ACT FAQs

Back to the General FAQs

Questions about the Test

Registration Questions

Score Questions

Test Day Questions



Questions about the Test

    What is the ACT?

    The ACT test assesses high school students' general educational development and their ability to complete college-level work. The test is multiple-choice and is divided into four different sections: English, Mathematics, Reading, and Science. Additionally, students may sign up to take an optional Writing section, which measures the students' skill in planning and writing short essays.

    Back to the Top

    What is the format of the test?

    The test is given in four sections: English, Math, Reading, and Science. The sections are always presented in this order. The sections have 75 questions, 60 questions, 40 questions, and 40 questions, respectively.

    If a student signs up for the writing portion of the test, it will be given as the final section and will consist of writing an essay on a given topic.

    Back to the Top

    How long is the test?

    The timing for the standard ACT is shown in the table below.

    Section(s) Time
    English 45 minutes
    Math 60 minutes
    Reading 35 minutes
    Science 35 minutes
    Writing (optional) 30 minutes
    Total Time

    2 hours, 55 minutes without the Writing

    3 hours, 25 minutes with the Writing

    Students with extended time will have a total of 5 hours to complete the ACT (including breaks), and may spend as long as they choose on a given section. Extended time students who take the Writing section will be given an additional 45 minutes.

    Back to the Top

Registration Questions


Score Questions

    How is the ACT scored?

    There are four sections on the standard test: English, Math, Reading, and Science. For each section, the student will be given a score from 1 to 36. These section scores will then be averaged to give the composite score, which also ranges from 1 to 36. These are known as the scaled scores.

    The scaled scores are based on the raw scores for each section. The raw score for a section is simply the number of correct answers. Unlike the SAT, there is no penalty for an incorrect answer. The raw score will be compared to those of other test takers to obtain the scaled score.

    Should the student choose to take the writing section, he will receive two additional scores: a Writing score and a combined English/Writing score. The Writing score is the score for the essay alone and ranges from 2 to 12, while the English/Writing score combines the English and Writing scores (the English counting twice as much as the Writing) to give a score between 1 and 36. This is important because it means that the essay can either help or hurt the combined English/Writing score.

    Back to the Top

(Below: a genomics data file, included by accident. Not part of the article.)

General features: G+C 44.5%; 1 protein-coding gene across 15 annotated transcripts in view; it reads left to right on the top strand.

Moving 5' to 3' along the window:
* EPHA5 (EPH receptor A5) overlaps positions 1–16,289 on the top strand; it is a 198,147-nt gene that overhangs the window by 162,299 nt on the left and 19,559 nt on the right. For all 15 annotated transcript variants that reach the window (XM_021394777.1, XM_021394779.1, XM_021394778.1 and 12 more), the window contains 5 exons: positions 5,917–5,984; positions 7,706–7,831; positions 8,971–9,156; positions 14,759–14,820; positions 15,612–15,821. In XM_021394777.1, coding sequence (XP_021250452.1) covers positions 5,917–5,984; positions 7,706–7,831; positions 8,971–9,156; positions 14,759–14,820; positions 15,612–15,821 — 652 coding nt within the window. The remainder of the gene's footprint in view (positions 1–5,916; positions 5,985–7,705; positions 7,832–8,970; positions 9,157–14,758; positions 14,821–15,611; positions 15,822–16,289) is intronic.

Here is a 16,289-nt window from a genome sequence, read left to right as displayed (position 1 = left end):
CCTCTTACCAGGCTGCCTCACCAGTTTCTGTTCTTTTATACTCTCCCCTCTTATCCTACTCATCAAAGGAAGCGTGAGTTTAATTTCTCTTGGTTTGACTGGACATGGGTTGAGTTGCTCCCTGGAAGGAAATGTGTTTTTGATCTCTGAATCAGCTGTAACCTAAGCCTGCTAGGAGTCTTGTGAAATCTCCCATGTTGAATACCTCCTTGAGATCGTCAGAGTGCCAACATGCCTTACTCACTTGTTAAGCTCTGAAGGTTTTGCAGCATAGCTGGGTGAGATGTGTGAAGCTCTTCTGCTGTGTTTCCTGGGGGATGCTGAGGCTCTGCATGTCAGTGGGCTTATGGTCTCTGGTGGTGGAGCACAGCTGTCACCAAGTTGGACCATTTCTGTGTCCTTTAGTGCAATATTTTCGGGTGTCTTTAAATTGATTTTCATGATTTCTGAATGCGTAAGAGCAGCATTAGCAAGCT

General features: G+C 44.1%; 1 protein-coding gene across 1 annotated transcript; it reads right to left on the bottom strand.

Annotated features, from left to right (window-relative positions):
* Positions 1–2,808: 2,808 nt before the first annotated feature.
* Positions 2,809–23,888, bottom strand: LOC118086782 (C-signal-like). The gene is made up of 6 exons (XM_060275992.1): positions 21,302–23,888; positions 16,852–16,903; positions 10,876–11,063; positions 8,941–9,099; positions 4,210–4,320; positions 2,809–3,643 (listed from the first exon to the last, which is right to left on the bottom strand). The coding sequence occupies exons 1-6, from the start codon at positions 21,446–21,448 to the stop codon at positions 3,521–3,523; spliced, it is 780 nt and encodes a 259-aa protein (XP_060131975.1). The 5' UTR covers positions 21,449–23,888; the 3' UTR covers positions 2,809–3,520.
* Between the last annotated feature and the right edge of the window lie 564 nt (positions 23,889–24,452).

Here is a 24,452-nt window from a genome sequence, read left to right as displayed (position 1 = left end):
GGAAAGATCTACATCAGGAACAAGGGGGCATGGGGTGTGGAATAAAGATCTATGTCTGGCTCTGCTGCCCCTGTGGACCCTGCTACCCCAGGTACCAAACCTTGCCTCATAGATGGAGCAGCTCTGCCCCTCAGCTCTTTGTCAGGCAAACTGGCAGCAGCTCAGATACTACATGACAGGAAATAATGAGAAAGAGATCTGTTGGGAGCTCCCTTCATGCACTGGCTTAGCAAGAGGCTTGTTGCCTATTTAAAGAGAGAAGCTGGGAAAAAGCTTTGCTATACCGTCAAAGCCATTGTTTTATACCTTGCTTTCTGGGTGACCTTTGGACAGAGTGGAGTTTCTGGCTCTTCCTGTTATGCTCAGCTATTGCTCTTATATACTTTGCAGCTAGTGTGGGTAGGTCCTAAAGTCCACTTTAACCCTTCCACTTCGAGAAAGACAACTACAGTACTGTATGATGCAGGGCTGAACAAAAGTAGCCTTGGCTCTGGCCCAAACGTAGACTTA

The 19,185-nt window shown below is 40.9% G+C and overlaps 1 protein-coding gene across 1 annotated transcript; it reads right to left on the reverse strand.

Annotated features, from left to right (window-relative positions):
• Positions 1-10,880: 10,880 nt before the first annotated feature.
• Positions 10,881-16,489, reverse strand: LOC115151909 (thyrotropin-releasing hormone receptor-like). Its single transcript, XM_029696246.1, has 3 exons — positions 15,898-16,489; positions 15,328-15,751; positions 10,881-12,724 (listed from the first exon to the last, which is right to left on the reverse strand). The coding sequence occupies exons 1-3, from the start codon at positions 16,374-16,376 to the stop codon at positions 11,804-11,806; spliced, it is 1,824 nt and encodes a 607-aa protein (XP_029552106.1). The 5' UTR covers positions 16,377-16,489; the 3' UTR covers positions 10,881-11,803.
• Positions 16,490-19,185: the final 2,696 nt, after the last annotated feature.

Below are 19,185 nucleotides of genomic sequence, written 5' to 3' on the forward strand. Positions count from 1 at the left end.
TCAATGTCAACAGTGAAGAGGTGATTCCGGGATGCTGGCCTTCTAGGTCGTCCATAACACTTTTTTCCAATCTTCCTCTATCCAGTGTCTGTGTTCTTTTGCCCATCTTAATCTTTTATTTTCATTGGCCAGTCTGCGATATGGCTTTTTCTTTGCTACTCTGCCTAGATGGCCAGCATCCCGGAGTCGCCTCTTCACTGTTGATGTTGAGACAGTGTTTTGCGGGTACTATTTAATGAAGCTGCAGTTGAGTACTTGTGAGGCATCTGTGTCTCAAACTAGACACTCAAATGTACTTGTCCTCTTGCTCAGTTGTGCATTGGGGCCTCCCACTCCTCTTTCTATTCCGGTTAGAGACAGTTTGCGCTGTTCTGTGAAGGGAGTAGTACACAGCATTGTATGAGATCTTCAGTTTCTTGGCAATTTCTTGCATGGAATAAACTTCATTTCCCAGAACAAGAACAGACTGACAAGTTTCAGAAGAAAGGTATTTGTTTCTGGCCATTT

How is the ACT essay scored?

    The essay is graded by two separate essay graders using this Scoring Guide on a scale of 1 to 6. The two scores are then added together to produce the final score. If, however, there is more that a point difference between the two scores, an additional grader will be brought in to ensure fairness.

    Back to the Top

    What is the average ACT score?

    The average ACT score is about a 21. Up-to-date information on average ACT scores can be found on this website.

    Back to the Top

    When will I get my scores back?

    Generally, scores are available online 2 weeks after the day of the test. You should receive them in the mail within 8 weeks.

    Back to the Top

Test Day Questions

    What should I bring to the test?

    There are several things you MUST bring with you to the test:

    • Your admission ticket
    • Acceptable photo identification (more information here)
    • Two No. 2 pencils and a soft eraser (pens and mechanical pencils are not permitted)
    • An acceptable calculator (information about acceptable calculators is available here)

    In addition to these required items, you should also bring:

    • A watch without an audible alarm (or one that is set to silent)
    • Extra batteries for your calculator and, if possible, a backup calculator
    • A bag or backpack to carry all of these things in
    Back to the Top

    What should I NOT bring to the test?

    The following items are not allowed, and should be left in the car or at home:

    • Any food or beverages (INCLUDING water)
    • Cell phones, pagers, and other personal electronic devices (except for watches)
    • Scratch paper (there is plenty of room on the test for your scratch work)
    • Any notes or books
    • A compass, protractor, ruler, or other measuring or drafting device
    • Highlighters, pens, mechanical pencils, and colored pencils
    • Portable listening or recording devices
    • Cameras or video cameras
    • Stop watches, clocks, or watches with audible alarms
    • Correction fluid
    • Tobacco in any form
    Back to the Top